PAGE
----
Plague of compulsory creativity may be dying out

I'm not creative. Neither are most of my colleagues. The Financial Times employs clever people who know how to spot stories, write them elegantly and give readers the right mix of familiarity and surprise. Experience, knowledge, practice, judgment, skill and intelligence play a part. So does an ability to write. And think. Creativity barely comes into it. This is not to insult the FT. It is to compliment it.

For two decades, business people have talked rot about what it is to be creative. More creativity is taken to be better than less - there can be no such thing as too much. On LinkedIn there are nearly two million people with "creative" or "creativity" in their job title. On Indeed, the job search website, there are 32,000 openings specifying creativity in London alone, against only 2,700 requesting politeness, and barely 300 cooperativeness. This is baffling when you consider that being polite and cooperative are vital traits for every job I've heard of, whereas most companies have no use for real creativity at all.

The creativity plague has spread so far it has even reached the part in which it used to be taboo - the accounts department. AstraZeneca, which is looking for someone to plan its cash flow, boasts in the advertisement about an atmosphere in which people are "rewarded for their ideas and creativity".

Management experts are fanning the fire by sillier and sillier research. The daftest was written up in the Harvard Business Review recommending companies give their staff ludicrous titles like "imagineers" to make them more creative. Most worryingly, it singled out for approving mention the "sandwich artists" who stuff turkey and processed cheese into bread at Subway. Not only is it patronising to expect these luckless workers to be cheered up by such a moronic name, creativity is surely not what the company is after in the first place. When you are a global machine that produces 4,800 Subway sandwiches a minute, creativity on the production line is not recommended.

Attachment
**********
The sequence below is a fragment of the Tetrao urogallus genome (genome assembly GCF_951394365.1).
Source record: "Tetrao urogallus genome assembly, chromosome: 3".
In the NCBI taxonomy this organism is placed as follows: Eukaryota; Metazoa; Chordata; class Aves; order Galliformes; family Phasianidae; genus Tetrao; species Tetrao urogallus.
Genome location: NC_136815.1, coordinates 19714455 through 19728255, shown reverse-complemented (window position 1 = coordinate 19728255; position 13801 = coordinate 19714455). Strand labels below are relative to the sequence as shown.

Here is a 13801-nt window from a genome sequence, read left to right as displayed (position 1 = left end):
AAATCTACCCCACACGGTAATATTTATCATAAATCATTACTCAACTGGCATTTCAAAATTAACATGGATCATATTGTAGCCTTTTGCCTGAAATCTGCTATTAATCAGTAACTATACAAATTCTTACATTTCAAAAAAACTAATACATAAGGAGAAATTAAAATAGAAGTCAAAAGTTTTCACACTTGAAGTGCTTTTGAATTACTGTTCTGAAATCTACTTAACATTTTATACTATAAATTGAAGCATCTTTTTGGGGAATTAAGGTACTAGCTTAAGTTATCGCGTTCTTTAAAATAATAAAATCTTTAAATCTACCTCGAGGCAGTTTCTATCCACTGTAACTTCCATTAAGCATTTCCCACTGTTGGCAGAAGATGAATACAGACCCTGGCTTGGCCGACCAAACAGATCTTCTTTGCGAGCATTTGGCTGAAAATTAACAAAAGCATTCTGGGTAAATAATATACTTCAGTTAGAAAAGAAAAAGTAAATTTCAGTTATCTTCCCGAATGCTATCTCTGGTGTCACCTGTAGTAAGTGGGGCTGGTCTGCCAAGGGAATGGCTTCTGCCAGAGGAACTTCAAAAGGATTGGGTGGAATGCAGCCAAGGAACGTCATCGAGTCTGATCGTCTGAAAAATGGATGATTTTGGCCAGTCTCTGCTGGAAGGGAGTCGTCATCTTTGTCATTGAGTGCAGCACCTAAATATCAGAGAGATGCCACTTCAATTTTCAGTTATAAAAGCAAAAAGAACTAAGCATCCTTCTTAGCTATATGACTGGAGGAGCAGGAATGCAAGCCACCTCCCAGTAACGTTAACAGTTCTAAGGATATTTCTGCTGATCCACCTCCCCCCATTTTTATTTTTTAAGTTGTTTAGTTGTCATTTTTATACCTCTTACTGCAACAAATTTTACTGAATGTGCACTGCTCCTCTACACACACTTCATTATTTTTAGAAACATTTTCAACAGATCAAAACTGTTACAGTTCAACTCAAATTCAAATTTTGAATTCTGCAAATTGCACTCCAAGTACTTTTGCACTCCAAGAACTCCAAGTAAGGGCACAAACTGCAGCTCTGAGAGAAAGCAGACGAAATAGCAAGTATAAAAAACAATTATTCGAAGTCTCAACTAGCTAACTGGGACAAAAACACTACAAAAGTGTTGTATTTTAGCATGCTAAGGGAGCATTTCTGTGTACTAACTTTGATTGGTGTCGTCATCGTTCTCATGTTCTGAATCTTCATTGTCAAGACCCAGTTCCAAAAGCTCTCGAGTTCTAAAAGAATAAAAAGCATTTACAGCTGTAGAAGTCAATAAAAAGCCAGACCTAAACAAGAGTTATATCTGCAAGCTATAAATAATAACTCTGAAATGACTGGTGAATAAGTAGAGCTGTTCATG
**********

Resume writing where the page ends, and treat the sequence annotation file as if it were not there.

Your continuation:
Those capable of genuine new ideas are few and far between. I only know two: one a poet and the other an inventor. Both do things entirely their own way. Neither have made much money; neither would last five minutes in a corporate job - they would hate it, and it would hate them.

I recently came across the first sign that creativity worship may have peaked. Fast Company published an article entitled "How to be less creative at work, and why you sometimes should". It argued that too much creativity can make you a nuisance to your boss, and that often, the smart thing for a business is to forget new ideas and go on doing what it is doing.

There are two extraordinary things about this. For a start, it is right. Secondly, it was published by an organisation that more than any other has hyped this brainless trend. Fast Company's dubious mission: to inspire "a new breed of innovative and creative thought leaders who are actively inventing the future of business".

It is possible that ordinary workers are starting to chafe after two decades of compulsory creativity. This month, Kantar Media, owned by WPP, invited all its employees to gather in rooms on different continents and play with Lego to construct their own versions of an "extraordinary world". Did they find pretending to be kids with colourful bricks unleashed a gale of creativity? Not all of them. One member of staff e-mailed me to tell me about the dismal day, writing in the subject line: "The most nonsensical thing that ever happened in my workplace."

The Merriam-Webster dictionary says creativity is "the ability to make new things or think of new ideas". There are hardly any new ideas left, and most are either very bad, or so new that ordinary people can't recognise them as good. Van Gogh, after all, sold only one painting in his whole life.

Those capable of genuine new ideas are few and far between. I only know two: one a poet and the other an inventor. Both do things entirely their own way. Neither have made much money; neither would last five minutes in a corporate job - they would hate it, and it would hate them.

To survive, companies need to change from time to time. They need to do things slightly differently from how they were done before - but for that, they don't need creativity. They need people with intelligence and judgment to work out the right variations on existing ideas. More than that, they need people with the determination to test those ideas, tweak accordingly and turn them into sales.

THE FINANCIAL TIMES

A version of this article appeared in the print edition of The Straits Times on September 13, 2016, with the headline 'Plague of compulsory creativity may be dying out'. Print Edition | Subscribe